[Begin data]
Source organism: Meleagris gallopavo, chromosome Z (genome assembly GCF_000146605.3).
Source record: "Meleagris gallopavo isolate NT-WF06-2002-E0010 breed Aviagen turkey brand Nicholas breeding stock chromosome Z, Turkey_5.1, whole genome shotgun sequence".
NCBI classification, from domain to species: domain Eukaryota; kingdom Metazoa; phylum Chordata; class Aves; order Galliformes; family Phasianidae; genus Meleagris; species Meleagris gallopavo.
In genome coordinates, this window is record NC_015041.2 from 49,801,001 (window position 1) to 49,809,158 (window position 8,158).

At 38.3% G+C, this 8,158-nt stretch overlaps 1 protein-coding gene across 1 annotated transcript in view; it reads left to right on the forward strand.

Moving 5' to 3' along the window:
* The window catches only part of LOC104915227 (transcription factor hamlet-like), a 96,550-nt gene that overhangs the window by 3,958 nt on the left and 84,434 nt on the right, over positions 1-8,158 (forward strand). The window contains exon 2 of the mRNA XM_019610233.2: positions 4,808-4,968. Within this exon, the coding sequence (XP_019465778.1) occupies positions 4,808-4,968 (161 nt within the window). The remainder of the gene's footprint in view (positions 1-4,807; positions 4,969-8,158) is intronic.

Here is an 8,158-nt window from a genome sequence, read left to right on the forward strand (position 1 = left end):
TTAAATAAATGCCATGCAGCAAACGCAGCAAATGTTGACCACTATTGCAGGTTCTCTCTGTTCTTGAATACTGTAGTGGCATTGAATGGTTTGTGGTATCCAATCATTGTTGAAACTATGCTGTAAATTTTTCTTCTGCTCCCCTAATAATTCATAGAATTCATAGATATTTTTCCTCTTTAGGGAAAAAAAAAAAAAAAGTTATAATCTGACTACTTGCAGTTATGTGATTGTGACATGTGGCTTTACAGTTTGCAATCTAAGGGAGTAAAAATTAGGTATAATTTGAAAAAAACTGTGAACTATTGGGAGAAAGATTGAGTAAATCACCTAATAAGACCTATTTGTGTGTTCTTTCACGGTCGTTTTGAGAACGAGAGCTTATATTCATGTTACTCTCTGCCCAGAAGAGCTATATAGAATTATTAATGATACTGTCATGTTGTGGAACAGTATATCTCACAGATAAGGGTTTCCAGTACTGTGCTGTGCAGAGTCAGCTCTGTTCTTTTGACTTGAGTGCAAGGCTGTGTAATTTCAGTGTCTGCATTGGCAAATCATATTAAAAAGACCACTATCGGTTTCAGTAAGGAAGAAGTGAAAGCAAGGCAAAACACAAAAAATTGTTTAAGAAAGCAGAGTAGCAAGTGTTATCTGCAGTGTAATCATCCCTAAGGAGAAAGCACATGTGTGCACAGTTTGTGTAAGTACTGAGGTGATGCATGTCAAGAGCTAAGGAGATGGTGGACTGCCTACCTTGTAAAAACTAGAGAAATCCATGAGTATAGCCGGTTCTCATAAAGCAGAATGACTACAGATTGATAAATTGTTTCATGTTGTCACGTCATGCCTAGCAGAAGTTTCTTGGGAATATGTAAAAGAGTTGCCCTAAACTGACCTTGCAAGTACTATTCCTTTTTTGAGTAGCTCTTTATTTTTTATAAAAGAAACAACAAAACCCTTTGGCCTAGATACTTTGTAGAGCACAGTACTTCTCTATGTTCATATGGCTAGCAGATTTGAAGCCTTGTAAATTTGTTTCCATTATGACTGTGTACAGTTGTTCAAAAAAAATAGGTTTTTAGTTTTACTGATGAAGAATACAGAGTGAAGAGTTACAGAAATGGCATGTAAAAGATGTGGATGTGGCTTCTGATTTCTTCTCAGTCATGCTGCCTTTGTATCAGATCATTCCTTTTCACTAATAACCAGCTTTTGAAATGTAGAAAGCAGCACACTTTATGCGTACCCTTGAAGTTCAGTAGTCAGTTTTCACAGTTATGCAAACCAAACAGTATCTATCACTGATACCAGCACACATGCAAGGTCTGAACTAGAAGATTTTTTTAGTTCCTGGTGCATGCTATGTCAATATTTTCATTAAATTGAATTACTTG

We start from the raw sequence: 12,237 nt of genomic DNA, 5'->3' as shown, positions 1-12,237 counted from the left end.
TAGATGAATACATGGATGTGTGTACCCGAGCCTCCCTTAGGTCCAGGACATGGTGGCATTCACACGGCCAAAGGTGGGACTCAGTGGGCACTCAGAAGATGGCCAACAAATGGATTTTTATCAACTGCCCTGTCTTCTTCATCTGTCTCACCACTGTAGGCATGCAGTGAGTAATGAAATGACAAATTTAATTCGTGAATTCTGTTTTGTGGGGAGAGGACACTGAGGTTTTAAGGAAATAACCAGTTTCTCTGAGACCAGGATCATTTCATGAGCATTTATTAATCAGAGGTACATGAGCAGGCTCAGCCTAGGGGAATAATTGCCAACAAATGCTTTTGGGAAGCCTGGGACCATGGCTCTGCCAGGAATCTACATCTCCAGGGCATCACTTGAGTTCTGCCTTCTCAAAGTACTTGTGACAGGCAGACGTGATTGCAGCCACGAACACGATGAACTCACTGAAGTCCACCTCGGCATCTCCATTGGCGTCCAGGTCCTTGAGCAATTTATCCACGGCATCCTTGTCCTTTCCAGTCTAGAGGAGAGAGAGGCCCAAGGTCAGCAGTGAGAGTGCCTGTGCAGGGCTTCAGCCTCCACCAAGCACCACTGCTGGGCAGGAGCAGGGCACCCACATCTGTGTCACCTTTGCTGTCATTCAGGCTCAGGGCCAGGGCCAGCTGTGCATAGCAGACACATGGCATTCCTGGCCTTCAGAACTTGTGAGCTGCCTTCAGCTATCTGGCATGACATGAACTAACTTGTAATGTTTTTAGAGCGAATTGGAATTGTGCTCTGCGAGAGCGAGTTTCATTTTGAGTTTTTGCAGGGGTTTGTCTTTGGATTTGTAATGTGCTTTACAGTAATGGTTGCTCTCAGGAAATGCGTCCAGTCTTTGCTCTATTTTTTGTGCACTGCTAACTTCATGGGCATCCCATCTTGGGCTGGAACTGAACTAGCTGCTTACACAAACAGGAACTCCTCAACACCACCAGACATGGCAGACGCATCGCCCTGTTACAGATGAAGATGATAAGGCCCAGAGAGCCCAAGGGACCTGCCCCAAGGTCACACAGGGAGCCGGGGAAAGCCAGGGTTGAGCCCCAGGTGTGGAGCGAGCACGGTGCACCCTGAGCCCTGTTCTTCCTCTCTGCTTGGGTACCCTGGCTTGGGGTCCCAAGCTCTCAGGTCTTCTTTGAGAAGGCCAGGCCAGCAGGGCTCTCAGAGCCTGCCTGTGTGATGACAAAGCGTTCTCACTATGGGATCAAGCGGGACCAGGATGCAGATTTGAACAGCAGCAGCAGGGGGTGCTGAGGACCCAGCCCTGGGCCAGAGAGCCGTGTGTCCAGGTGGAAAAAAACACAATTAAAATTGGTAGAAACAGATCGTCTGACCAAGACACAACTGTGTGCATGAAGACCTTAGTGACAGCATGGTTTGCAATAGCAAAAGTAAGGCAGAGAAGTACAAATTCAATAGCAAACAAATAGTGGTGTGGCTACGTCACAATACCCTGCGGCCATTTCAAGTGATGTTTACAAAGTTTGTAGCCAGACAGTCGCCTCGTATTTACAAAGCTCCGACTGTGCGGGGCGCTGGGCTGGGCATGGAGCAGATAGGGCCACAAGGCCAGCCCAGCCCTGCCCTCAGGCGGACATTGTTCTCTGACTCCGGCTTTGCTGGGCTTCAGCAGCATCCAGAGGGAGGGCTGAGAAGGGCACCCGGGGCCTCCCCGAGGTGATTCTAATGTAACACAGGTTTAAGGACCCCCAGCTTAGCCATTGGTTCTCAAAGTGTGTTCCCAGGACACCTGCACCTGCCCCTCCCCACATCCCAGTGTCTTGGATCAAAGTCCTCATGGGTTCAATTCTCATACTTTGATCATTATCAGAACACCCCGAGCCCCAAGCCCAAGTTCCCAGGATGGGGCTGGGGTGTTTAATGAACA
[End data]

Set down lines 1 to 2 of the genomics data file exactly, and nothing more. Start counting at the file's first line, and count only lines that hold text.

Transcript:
Source organism: Meleagris gallopavo, chromosome Z (genome assembly GCF_000146605.3).
Source record: "Meleagris gallopavo isolate NT-WF06-2002-E0010 breed Aviagen turkey brand Nicholas breeding stock chromosome Z, Turkey_5.1, whole genome shotgun sequence".